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Episode reviews for Episode 10.09 - Don't Go Breaking My Heart (3)

Avg. Viewer Review: 77.7%
Number of Reviews: 3

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I got shot by a gun, and you ate a bunch of cheese, May 25, 2013

Reviewer: Sammy J from Melbourne, Australia

A neat little episode that rounds off an unusual arc for the series. Niles' health problems leapt out of nowhere and destabilised the very ground the series is based in, delivering us a couple of episodes that are almost "bottle" shows: focusing exclusively on the core cast. While they retain the autumnal feel of season 9 (which I think has otherwise dissipated throughout season 10), they've allowed the writers to explore new facets of the characters. I honestly think part of this grew out of a desire to avoid the creative fatigue that set in in the latter third of seasons 8 and 9 (and even occasionally season 7). For the writers, it was another challenge, while it was also a chance to reward the actors who, I believe, had just signed on for this season and two more years (that wouldn't actually eventuate). This was also a season filmed very much out of order, which admittedly was partly due to issues with some episodes (like the upcoming "Door Jam") and partly due to casting requirements for recurring cast members like Bebe Neuwirth, Millicent Martin, and (soon) Felicity Huffman. Still, I think it was partly because the network was pondering ways to keep the series vital, and playing around with the airing order much more than they had usually done. (Not that "Frasier" generally requires strict attention to production codes, but it's still an indicator of the network's nosy interest in how the series was doing in the ratings.)

Like the previous two episodes, "Don't Go Breaking My Heart" is another stellar character piece. Niles and Daphne by now have an effortless chemistry which plays well here, leading to a cute finale. Niles and Martin have an intensely beautiful scene toward the end that helps to cap off the entire arc but also reminds us just how beautifully drawn the character interactions have been. And it's another bravura episode for Gertrude Moon, a character disliked among fans for a small number of episodes in which she is written as a harpy, but who actually provdes a fair dose of humour and insight over the course of the series. (For the most part.) I'm not 100% convinced about Frasier's pact with God, largely because I've never seen Frasier or Niles as believers in religion. Still, any port in a storm, I suppose, and the fact that his religious logic is so spurious (likening it to a double booking) as well as his need to identify himself each time he prays, suggests that we're not supposed to take his belief seriously, so much as his misplaced desire for Niles' healthy recovery.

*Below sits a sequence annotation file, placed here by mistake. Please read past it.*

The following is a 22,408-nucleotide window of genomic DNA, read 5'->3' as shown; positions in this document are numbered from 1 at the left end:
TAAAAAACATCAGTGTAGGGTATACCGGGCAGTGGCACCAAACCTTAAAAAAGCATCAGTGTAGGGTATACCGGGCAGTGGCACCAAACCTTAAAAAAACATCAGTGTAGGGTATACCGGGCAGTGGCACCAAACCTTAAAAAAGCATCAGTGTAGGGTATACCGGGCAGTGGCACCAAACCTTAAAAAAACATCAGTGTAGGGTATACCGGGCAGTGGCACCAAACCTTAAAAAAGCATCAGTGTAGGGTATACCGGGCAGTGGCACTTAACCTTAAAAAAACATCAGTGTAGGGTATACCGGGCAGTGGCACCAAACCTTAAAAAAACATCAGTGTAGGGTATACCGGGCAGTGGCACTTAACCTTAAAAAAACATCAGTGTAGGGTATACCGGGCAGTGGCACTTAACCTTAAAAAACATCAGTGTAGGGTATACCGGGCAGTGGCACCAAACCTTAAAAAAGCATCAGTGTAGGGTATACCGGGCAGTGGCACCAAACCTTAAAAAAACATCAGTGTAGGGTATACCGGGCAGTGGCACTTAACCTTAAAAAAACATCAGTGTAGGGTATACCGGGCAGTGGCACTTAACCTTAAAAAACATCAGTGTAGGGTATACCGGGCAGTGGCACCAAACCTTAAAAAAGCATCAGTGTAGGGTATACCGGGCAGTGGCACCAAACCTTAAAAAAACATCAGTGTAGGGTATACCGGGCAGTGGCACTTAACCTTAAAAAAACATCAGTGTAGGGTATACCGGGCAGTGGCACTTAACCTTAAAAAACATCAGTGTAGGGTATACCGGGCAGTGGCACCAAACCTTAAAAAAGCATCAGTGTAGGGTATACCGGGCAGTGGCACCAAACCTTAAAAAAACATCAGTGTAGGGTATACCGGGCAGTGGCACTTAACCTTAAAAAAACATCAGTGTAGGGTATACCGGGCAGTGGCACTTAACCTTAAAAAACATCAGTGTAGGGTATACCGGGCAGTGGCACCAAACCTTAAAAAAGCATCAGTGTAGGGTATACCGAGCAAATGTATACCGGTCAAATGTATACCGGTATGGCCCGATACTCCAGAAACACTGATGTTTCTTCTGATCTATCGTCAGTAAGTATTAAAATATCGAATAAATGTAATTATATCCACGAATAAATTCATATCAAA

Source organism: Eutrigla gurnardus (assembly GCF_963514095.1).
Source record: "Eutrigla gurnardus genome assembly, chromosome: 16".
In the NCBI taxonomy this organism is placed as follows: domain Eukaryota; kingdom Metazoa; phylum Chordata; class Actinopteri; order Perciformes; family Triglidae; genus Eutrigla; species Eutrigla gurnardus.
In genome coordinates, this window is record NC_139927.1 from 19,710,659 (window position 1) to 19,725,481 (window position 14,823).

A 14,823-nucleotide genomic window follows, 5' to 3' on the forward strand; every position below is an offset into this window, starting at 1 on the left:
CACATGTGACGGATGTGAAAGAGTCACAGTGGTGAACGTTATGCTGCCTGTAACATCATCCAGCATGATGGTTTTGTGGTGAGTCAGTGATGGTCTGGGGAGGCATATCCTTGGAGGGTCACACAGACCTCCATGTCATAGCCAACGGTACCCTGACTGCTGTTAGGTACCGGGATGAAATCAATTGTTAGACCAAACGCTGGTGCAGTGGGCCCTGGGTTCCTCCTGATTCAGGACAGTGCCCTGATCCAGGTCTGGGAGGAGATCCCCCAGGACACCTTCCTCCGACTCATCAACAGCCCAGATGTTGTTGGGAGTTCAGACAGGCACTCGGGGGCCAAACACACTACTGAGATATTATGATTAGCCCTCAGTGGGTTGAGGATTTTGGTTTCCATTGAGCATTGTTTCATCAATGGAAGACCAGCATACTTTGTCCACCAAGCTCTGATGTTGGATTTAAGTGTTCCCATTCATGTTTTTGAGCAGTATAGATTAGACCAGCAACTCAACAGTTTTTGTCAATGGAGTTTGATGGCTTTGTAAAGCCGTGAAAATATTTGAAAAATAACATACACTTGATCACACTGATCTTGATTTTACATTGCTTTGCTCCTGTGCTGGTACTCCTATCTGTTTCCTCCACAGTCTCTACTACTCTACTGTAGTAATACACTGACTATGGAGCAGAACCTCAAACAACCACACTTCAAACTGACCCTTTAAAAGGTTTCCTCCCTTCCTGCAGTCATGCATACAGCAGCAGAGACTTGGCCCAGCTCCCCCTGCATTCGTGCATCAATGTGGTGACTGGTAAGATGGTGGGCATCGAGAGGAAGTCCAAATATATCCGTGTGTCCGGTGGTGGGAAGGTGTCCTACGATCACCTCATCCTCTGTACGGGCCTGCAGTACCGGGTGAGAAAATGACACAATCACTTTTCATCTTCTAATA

But the other thing about Frasier's pact is that it restores the comedy to the character episode. I'm not as down on seasons 8 and 9 as others, but it's certainly true that those seasons often sacrificed comedy in their meatier episodes, which was something that early character pieces like "Moon Dance" managed to intertwine. It's still not a laugh riot, but I enjoy Niles' addiction to soap operas, and the various interactions throughout. Some of the 'soysage' humour is a little '90s (perhaps out of date even by the time this aired?) but it's good to know that Daphne's brother Billy has finally come out. "Well, sharing a cell helped." A solid wrap-up to an intriguingly placed arc.

Rating: 79%



Reviewer: Cake for Brains from Manchester, UK

I was very pleased to see that the grim and rather melancholy atmosphere of the previous episode had all but gone, and that the ‘Niles heart surgery’ story arc was able to conclude, in this the third episode in the saga, in a very funny and humorous manner. Although I still think that this episode had several noticeable flaws, it manages to remain constantly entertaining throughout, but do feel that it fits into the predictability niche that the previous two episode of this arc fell into, and felt that much of the events in this episode were very obvious, and as a result I felt this episode was missing something. It was nice to have Niles back, out of bed and recovering from his operation, although his character changes tremendously in this episode, which (along with Frasier’s reactions to his brother’s new found optimism) are probably the highlights of this episode for me. The first lines were very funny actually in this episode, when Roz inquires about Niles surprise party and if they should turn the lights out and jump out on him – Frasier replies: ‘Yes, let’s startle a man who’s just had open heart surgery!’